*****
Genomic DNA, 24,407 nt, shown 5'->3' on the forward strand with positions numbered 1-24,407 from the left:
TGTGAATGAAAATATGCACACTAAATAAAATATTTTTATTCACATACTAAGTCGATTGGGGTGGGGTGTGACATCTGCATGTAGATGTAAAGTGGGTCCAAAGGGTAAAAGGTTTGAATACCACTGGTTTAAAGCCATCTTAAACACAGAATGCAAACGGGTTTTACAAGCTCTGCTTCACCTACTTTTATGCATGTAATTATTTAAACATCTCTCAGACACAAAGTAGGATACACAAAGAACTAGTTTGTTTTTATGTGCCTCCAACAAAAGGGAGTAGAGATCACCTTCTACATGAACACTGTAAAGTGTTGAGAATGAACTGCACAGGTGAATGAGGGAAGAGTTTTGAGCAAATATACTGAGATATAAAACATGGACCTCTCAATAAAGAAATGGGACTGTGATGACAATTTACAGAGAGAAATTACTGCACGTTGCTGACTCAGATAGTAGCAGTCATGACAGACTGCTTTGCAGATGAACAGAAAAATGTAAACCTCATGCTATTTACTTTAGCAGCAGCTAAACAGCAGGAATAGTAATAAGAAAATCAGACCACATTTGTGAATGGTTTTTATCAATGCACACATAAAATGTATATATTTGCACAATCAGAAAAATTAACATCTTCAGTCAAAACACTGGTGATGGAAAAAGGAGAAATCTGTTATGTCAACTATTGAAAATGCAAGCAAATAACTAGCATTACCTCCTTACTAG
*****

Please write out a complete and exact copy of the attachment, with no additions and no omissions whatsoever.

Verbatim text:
Genomic DNA, 24,407 nt, shown 5'->3' on the forward strand with positions numbered 1-24,407 from the left:
TGTGAATGAAAATATGCACACTAAATAAAATATTTTTATTCACATACTAAGTCGATTGGGGTGGGGTGTGACATCTGCATGTAGATGTAAAGTGGGTCCAAAGGGTAAAAGGTTTGAATACCACTGGTTTAAAGCCATCTTAAACACAGAATGCAAACGGGTTTTACAAGCTCTGCTTCACCTACTTTTATGCATGTAATTATTTAAACATCTCTCAGACACAAAGTAGGATACACAAAGAACTAGTTTGTTTTTATGTGCCTCCAACAAAAGGGAGTAGAGATCACCTTCTACATGAACACTGTAAAGTGTTGAGAATGAACTGCACAGGTGAATGAGGGAAGAGTTTTGAGCAAATATACTGAGATATAAAACATGGACCTCTCAATAAAGAAATGGGACTGTGATGACAATTTACAGAGAGAAATTACTGCACGTTGCTGACTCAGATAGTAGCAGTCATGACAGACTGCTTTGCAGATGAACAGAAAAATGTAAACCTCATGCTATTTACTTTAGCAGCAGCTAAACAGCAGGAATAGTAATAAGAAAATCAGACCACATTTGTGAATGGTTTTTATCAATGCACACATAAAATGTATATATTTGCACAATCAGAAAAATTAACATCTTCAGTCAAAACACTGGTGATGGAAAAAGGAGAAATCTGTTATGTCAACTATTGAAAATGCAAGCAAATAACTAGCATTACCTCCTTACTAG